Obama's Taliban Airstrikes Are Part of a Failing Strategy

Mullah Mansour’s death in Pakistan will usher in more violence in Afghanistan.

Once again, Pakistan faces the ignominy of having a major terrorist group leader killed on its soil in a unilateral U.S. attack. The CIA has conducted over four hundred drone attacks in Pakistan since 2004. But Saturday’s attack, which targeted and is said to have killed Mullah Akhtar Mansour, the Afghan Taliban leader, was unprecedented and shame-inducing for Pakistan, à la the bin Laden raid. It took place in Pakistan’s Balochistan province—an area previously off limits to U.S. combat drones. And it was conducted by the U.S. military, not the CIA. In other words, there was no attempt by the United States at providing itself deniability.

Indeed, President Barack Obama quickly hailed Mansour’s death as “an important milestone” toward bringing peace to Afghanistan. But the president, who has only seen conflict theaters emerge or worsen in Afghanistan, Iraq, Libya, Syria and Yemen under his tenure, has little credibility on the issue of securing peace, despite winning the Nobel Peace Prize. With the exception of the Iran deal, President Obama has played a critical role in making the Middle East and South Asia a much more violent region.

The killing of Mullah Mansour is, unfortunately, more likely to extend the conflict in Afghanistan than hasten its end. To maintain its unity and momentum, the Afghan Taliban is likely to seek a consensus on a successor to Mansour (who would also probably have to be acceptable to the Pakistani military). And to consolidate control over the group, Mansour’s successor will likely have to make formidable demonstrations of violence, much like Mansour had done—bringing great bloodshed to Afghanistan.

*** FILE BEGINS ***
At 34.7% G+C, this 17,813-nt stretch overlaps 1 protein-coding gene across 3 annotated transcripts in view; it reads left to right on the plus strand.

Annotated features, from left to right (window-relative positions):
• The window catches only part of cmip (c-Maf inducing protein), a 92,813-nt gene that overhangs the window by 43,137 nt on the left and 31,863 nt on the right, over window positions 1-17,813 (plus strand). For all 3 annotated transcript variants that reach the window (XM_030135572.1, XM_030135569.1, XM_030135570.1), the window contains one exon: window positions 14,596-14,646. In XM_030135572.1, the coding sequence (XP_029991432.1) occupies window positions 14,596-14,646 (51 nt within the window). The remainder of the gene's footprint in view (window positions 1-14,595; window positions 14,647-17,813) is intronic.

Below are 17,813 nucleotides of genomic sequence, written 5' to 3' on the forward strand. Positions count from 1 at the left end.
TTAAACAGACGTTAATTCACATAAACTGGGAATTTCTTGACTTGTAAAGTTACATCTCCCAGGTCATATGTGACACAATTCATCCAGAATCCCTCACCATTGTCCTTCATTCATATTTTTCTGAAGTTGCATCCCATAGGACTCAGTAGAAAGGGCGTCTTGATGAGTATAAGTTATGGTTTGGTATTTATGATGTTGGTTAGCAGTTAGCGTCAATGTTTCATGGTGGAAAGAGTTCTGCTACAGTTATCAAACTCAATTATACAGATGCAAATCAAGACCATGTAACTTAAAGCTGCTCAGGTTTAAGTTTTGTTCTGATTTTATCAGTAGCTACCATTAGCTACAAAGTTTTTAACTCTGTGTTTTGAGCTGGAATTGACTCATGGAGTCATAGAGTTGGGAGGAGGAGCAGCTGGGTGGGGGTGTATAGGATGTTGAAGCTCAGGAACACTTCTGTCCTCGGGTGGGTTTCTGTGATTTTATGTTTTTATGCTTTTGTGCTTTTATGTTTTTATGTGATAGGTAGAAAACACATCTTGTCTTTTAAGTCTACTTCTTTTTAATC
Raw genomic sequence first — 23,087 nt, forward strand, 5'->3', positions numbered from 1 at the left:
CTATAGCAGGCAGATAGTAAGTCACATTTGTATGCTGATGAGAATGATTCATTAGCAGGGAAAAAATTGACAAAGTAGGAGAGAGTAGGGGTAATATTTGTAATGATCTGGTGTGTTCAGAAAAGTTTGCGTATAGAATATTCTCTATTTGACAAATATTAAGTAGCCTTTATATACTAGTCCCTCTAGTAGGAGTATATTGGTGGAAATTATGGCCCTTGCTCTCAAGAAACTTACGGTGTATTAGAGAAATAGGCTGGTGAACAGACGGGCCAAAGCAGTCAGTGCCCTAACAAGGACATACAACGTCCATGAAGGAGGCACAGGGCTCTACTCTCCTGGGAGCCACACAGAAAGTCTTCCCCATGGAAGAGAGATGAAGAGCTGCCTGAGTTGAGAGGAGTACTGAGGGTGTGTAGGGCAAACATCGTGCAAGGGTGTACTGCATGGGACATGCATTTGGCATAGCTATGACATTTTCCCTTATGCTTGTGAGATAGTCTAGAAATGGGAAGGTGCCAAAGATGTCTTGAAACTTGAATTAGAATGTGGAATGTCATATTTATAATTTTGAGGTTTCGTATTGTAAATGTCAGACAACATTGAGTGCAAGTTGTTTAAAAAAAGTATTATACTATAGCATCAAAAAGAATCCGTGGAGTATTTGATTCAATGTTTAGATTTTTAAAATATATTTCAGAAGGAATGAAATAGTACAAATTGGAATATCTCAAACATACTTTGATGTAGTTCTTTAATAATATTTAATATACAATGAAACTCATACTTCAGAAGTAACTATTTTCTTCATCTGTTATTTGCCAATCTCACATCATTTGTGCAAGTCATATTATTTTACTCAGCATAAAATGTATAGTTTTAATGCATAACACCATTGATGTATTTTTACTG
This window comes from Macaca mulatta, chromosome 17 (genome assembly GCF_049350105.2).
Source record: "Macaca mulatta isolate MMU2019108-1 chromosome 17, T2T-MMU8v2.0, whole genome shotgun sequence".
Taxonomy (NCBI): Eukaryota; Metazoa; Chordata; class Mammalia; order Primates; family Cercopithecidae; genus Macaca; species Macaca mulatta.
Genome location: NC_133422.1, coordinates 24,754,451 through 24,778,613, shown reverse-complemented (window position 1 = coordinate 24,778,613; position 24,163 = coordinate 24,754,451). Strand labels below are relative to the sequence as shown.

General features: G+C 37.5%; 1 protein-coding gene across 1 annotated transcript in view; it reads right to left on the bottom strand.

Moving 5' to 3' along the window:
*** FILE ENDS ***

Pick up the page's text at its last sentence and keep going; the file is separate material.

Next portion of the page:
Mansour pulled the Afghan Taliban away from the Quadrilateral Coordination Group with Beijing, Islamabad, Kabul and Washington, despite apparent Pakistani pressure on him. The same compulsions—consolidating control and demonstrating power—will likely prevent his successor from pursuing a meaningful negotiation process with the Kabul government this year. It will be nearly impossible for the leader of a unified Afghan Taliban or a splinter group to consolidate power quickly and move his group toward a pause in or cessation of hostilities, as the insurgency gains in momentum vis-à-vis a dysfunctional state.

Only a severely weakened or constrained Afghan Taliban would come to the negotiation table in the near term. But sufficiently weakening the group would require a sustained targeted killing campaign against its senior leaders, irrespective of their location. The use of lethal and nonlethal tools of influence by the Pakistani military would also be necessary. It cannot be done by America alone. A U.S.-Pakistan convergence is necessary. But the two countries are moving toward a strategic divergence, especially as Washington tightens its embrace of New Delhi and assumes a harder posture toward Beijing. In Washington, the consensus is that Pakistan is at best a non-ally—hence Congress’s tightening of military aid to Islamabad.

The New York Times, citing unnamed U.S. officials, claims that Pakistani officials provided “general information” on Mansour’s “location and activities” ahead of Saturday’s attack, but it fell short of specifics, and the Pakistanis, most importantly, were not informed of the drone strike until after it took place. Given that Mansour spent some time in Iran, it is worth speculating whether Obama’s newfound friends in Tehran—whose relations with Islamabad have soured since March since Pakistan’s arrest of an Indian spy operating near its border with Iran—helped Washington track Mansour. However, the insurgent group leader’s alleged use of a machine-readable passport and cell phone, if confirmed, would mean that he effectively served himself on a platter to the United States.

The normally active spokesman of the Pakistan Army, Lt. Gen. Asim Bajwa, has been silent on Saturday’s drone attack. Only mid-level members of the ruling party, which has minimal control over national security policy, have been sent to face the wolves on the country’s talk news channels.

As usual, the people of Pakistan are the last to be told the truth of what is happening in their country by their own leaders. It may be the case that the Pakistani military decided that the irreconcilable Mansour was a liability, especially after Congress denied Pakistan a subsidized purchase of eight F-16s, and Washington agreed in principle to a landmark logistics deal with New Delhi.

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